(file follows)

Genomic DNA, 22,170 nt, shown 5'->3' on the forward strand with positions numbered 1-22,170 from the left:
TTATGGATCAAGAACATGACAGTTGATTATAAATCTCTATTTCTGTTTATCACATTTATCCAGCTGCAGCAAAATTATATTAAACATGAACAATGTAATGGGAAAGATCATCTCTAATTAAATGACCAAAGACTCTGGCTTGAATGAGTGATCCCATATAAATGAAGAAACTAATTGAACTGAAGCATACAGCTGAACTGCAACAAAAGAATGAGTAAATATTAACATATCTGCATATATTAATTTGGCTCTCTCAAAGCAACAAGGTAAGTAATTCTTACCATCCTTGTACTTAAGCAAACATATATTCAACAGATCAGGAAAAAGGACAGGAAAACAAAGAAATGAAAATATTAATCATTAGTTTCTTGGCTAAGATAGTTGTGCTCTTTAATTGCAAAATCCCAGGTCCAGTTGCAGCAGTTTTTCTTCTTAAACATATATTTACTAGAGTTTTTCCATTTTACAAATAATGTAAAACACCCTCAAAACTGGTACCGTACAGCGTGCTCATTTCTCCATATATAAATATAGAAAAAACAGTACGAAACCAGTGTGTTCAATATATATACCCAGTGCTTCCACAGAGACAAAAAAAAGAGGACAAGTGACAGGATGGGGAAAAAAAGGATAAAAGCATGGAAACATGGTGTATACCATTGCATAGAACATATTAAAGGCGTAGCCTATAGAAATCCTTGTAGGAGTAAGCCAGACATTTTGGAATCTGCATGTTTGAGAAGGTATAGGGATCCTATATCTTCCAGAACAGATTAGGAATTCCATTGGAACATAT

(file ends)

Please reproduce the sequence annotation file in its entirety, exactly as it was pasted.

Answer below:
Genomic DNA, 22,170 nt, shown 5'->3' on the forward strand with positions numbered 1-22,170 from the left:
TTATGGATCAAGAACATGACAGTTGATTATAAATCTCTATTTCTGTTTATCACATTTATCCAGCTGCAGCAAAATTATATTAAACATGAACAATGTAATGGGAAAGATCATCTCTAATTAAATGACCAAAGACTCTGGCTTGAATGAGTGATCCCATATAAATGAAGAAACTAATTGAACTGAAGCATACAGCTGAACTGCAACAAAAGAATGAGTAAATATTAACATATCTGCATATATTAATTTGGCTCTCTCAAAGCAACAAGGTAAGTAATTCTTACCATCCTTGTACTTAAGCAAACATATATTCAACAGATCAGGAAAAAGGACAGGAAAACAAAGAAATGAAAATATTAATCATTAGTTTCTTGGCTAAGATAGTTGTGCTCTTTAATTGCAAAATCCCAGGTCCAGTTGCAGCAGTTTTTCTTCTTAAACATATATTTACTAGAGTTTTTCCATTTTACAAATAATGTAAAACACCCTCAAAACTGGTACCGTACAGCGTGCTCATTTCTCCATATATAAATATAGAAAAAACAGTACGAAACCAGTGTGTTCAATATATATACCCAGTGCTTCCACAGAGACAAAAAAAAGAGGACAAGTGACAGGATGGGGAAAAAAAGGATAAAAGCATGGAAACATGGTGTATACCATTGCATAGAACATATTAAAGGCGTAGCCTATAGAAATCCTTGTAGGAGTAAGCCAGACATTTTGGAATCTGCATGTTTGAGAAGGTATAGGGATCCTATATCTTCCAGAACAGATTAGGAATTCCATTGGAACATAT